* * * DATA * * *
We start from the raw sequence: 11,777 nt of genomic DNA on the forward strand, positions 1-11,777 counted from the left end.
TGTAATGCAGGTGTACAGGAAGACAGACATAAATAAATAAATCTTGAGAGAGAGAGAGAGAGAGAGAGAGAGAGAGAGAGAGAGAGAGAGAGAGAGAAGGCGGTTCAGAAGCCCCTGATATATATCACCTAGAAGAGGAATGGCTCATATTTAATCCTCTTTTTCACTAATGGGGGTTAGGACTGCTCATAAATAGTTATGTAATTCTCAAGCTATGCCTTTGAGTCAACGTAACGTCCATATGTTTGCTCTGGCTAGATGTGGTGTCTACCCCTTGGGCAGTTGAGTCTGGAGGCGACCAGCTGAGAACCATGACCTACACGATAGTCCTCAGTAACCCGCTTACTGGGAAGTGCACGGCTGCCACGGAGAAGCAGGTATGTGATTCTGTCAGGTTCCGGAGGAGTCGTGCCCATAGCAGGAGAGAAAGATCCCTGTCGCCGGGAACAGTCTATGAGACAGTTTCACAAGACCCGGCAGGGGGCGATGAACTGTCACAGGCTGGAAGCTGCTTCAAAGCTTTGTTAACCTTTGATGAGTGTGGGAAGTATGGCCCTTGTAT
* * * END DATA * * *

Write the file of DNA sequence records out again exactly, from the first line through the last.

We start from the raw sequence: 11,777 nt of genomic DNA on the forward strand, positions 1-11,777 counted from the left end.
TGTAATGCAGGTGTACAGGAAGACAGACATAAATAAATAAATCTTGAGAGAGAGAGAGAGAGAGAGAGAGAGAGAGAGAGAGAGAGAGAGAGAGAGAAGGCGGTTCAGAAGCCCCTGATATATATCACCTAGAAGAGGAATGGCTCATATTTAATCCTCTTTTTCACTAATGGGGGTTAGGACTGCTCATAAATAGTTATGTAATTCTCAAGCTATGCCTTTGAGTCAACGTAACGTCCATATGTTTGCTCTGGCTAGATGTGGTGTCTACCCCTTGGGCAGTTGAGTCTGGAGGCGACCAGCTGAGAACCATGACCTACACGATAGTCCTCAGTAACCCGCTTACTGGGAAGTGCACGGCTGCCACGGAGAAGCAGGTATGTGATTCTGTCAGGTTCCGGAGGAGTCGTGCCCATAGCAGGAGAGAAAGATCCCTGTCGCCGGGAACAGTCTATGAGACAGTTTCACAAGACCCGGCAGGGGGCGATGAACTGTCACAGGCTGGAAGCTGCTTCAAAGCTTTGTTAACCTTTGATGAGTGTGGGAAGTATGGCCCTTGTAT